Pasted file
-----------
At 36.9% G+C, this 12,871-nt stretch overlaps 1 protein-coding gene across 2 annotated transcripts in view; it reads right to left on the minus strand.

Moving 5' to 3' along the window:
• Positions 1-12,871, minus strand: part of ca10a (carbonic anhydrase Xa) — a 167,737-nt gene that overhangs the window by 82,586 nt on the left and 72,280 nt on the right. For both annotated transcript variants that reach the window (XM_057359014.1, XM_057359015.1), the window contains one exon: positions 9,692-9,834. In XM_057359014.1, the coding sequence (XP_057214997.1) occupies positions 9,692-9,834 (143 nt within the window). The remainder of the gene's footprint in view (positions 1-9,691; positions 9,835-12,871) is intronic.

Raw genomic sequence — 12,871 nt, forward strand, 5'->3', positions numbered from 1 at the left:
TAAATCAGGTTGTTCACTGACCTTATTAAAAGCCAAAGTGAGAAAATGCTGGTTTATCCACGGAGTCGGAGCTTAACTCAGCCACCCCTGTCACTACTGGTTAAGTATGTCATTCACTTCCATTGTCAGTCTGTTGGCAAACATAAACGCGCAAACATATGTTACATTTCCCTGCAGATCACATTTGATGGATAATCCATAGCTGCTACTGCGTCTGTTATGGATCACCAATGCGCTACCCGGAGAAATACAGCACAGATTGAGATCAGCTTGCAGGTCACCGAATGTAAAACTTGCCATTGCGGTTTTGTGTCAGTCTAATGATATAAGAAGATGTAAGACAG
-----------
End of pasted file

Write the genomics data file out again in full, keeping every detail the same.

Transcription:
At 36.9% G+C, this 12,871-nt stretch overlaps 1 protein-coding gene across 2 annotated transcripts in view; it reads right to left on the minus strand.

Moving 5' to 3' along the window:
• Positions 1-12,871, minus strand: part of ca10a (carbonic anhydrase Xa) — a 167,737-nt gene that overhangs the window by 82,586 nt on the left and 72,280 nt on the right. For both annotated transcript variants that reach the window (XM_057359014.1, XM_057359015.1), the window contains one exon: positions 9,692-9,834. In XM_057359014.1, the coding sequence (XP_057214997.1) occupies positions 9,692-9,834 (143 nt within the window). The remainder of the gene's footprint in view (positions 1-9,691; positions 9,835-12,871) is intronic.

Raw genomic sequence — 12,871 nt, forward strand, 5'->3', positions numbered from 1 at the left:
TAAATCAGGTTGTTCACTGACCTTATTAAAAGCCAAAGTGAGAAAATGCTGGTTTATCCACGGAGTCGGAGCTTAACTCAGCCACCCCTGTCACTACTGGTTAAGTATGTCATTCACTTCCATTGTCAGTCTGTTGGCAAACATAAACGCGCAAACATATGTTACATTTCCCTGCAGATCACATTTGATGGATAATCCATAGCTGCTACTGCGTCTGTTATGGATCACCAATGCGCTACCCGGAGAAATACAGCACAGATTGAGATCAGCTTGCAGGTCACCGAATGTAAAACTTGCCATTGCGGTTTTGTGTCAGTCTAATGATATAAGAAGATGTAAGACAG